Some of my weight loss can surely be attributed to the energy I’ve burned reading labels.  I’ve always avoided GMO products and also corn syrups and corn sugars, but now I’ve a whole new world of things to be on the lookout for! For instance, I have discovered that  vitamin D3 is rarely vegan while D2 always is, casein is a milk protein that finds its way into stupid things like soy cheese and honey.  I avoid anything with the word lactose although I’ve been told that most other lac- ingredients are fine. I am not well-educated enough yet to know what is what so I just avoid it if it says ‘lac-‘.

I do know that if the product has any cholesterol, even 1 mg, then the product is not vegan, because cholesterol is not found in any plant-based products. So that means there is some sort of animal-derived ingredient. When I found that out, I looked at my cooking oils, products that I thought were vegan by virtue of being olive or safflower oil and I found that they were spiked! The bastards!  Even margarine can have animal based products in it!

So now, I am careful to carry a list of no-no words and I try to stay vigilant. After all, either you are a vegan, or you are not–there is no such thing as ‘sort-of -a-vegan’.  For me, I think giving up the dairy is what has made the difference in my health.  I feel better, I have more energy, and by golly I did lose seven pounds in 34 days.

I guess I’ll keep on keeping on a while longer, and see what happens. Heck, I have all day to read labels and not much else to do in the way of excercise.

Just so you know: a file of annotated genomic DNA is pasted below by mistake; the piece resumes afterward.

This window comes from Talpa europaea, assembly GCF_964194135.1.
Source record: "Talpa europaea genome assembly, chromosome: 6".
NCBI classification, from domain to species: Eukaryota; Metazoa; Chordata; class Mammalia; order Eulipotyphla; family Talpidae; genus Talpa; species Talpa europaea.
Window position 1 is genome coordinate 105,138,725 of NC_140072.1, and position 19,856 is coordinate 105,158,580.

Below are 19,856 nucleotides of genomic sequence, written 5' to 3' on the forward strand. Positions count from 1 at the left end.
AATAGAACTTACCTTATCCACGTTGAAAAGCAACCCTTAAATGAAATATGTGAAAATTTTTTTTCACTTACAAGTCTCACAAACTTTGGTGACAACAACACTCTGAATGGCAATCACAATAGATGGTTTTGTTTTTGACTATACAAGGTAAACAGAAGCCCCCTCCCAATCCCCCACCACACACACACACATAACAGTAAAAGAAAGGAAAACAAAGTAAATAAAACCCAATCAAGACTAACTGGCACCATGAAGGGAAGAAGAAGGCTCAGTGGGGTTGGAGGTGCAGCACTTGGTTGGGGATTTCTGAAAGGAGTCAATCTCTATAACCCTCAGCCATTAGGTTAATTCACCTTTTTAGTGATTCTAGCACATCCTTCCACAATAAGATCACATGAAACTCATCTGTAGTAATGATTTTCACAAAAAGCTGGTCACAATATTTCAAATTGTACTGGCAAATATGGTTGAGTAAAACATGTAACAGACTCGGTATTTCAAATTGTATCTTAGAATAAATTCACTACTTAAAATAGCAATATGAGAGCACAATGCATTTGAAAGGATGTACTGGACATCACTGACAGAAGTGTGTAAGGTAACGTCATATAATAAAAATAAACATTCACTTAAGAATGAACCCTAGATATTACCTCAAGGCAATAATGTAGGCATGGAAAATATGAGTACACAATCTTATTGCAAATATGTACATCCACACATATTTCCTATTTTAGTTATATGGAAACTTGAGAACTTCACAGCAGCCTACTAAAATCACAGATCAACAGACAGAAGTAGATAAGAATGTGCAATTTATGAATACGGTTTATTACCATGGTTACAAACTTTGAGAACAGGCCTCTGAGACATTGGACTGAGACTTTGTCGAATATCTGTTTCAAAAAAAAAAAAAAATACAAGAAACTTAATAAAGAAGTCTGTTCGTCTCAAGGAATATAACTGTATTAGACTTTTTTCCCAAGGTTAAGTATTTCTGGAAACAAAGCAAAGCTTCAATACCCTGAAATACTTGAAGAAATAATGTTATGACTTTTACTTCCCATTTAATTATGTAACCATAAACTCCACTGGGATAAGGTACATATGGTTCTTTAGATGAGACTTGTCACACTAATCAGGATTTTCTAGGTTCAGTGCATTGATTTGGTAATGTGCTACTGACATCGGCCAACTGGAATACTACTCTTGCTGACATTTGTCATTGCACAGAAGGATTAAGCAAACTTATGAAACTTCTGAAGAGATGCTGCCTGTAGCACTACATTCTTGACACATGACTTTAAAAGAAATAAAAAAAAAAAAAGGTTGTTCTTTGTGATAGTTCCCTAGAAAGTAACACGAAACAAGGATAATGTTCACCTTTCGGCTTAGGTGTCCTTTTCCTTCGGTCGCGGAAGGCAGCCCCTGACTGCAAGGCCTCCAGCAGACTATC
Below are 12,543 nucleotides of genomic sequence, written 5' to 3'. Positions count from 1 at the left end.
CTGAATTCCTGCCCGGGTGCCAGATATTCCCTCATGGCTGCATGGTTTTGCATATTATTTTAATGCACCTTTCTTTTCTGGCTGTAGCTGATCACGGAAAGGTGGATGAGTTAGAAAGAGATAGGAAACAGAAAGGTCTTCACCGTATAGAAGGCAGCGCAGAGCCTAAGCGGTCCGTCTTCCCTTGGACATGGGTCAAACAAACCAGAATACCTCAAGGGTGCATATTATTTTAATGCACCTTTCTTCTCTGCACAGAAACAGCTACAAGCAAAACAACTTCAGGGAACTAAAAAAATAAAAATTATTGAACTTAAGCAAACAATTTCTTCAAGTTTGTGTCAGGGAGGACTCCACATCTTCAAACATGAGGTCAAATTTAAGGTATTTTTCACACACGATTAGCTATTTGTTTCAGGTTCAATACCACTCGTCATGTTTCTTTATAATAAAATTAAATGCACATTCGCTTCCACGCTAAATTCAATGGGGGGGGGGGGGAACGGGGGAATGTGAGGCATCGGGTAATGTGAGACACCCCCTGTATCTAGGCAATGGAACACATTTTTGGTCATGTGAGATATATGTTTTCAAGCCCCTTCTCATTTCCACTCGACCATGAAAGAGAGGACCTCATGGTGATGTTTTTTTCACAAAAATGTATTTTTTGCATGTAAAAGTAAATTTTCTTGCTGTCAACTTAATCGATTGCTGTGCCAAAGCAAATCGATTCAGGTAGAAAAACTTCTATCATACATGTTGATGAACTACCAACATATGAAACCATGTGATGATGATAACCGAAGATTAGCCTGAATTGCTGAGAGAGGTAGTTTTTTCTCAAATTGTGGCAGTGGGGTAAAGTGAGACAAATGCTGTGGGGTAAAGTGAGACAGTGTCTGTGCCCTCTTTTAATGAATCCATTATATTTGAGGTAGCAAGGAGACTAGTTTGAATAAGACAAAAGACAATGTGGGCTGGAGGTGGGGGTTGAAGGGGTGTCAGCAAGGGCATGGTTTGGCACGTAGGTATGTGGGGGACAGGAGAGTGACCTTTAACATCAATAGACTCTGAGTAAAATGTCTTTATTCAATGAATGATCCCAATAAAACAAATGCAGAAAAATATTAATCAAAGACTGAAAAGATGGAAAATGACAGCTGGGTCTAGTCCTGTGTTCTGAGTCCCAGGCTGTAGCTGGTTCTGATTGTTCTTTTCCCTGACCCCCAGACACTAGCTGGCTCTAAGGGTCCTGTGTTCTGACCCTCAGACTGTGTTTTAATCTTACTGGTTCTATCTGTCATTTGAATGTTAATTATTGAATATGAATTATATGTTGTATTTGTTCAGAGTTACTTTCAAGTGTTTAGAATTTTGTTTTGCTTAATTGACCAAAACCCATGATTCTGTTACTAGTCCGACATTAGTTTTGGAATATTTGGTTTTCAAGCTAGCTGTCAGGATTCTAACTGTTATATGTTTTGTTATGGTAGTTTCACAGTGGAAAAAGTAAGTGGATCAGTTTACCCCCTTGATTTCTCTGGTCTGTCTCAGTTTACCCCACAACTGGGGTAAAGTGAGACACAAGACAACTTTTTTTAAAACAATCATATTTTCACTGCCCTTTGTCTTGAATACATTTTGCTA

Unless you count ranting, tearing my hair out and desperately squeezing out my self imposed word-count goal of NO LESS THAN 1800 words a day.

I get a lot of excercise from that.


Filed under Adventure, Books, Dragons, Humor, Music, writing

8 responses to “Vegan and loving it (mostly)

  1. Good luck with the writing and obsessive label reading!


  2. Well done on losing 7lbs and I’m glad you’re feeling better! Keep up the good work (the weight loss & the writing)! ❤


  3. Most frustrating thing I find about needing to read labels is – having to remember to take my glasses with me!
    Keep up the good work.
    Re having your work looked at in such an early form – I’ve done this for a long time now, working with a very experienced writer’s group. Because of shortage of time, we only look at small chunks of work at a time, usually 3 – 5 chapters, and I for one have found it really useful during the development of a novel. It helps steer the story and prevent it from going off track which, despite a plan, sometimes happens when a character or scenario takes over! I find it strengthens the central core of the novel, and addresses things such as character motivation (convincing enough?), plus catching silly errors at an early stage before they become so entiwined in the plot it can be hard later to extricate them.
    Painful? Sometimes. But well worth it in shortening revision time.


  4. You’re a brave soul to share your first draft. I love, love that picture of you posted today. So brave and pretty. AND, have you tried my hamster bars? They’re vegan. It occurred to me, as I read this, they’re consistent with veganism and NO BAKE 🙂


    • Thank you Deborah – I agree and it’s working rather well!

      Carlie – lets hope the weight-loss continues!

      Johanna – I made those Hamster Bars the day you posted that! We loved them! Not only that, but I sent my daughters all the recipe and so far THEY love them.


  5. You’re doing great! You’re a great lady ❤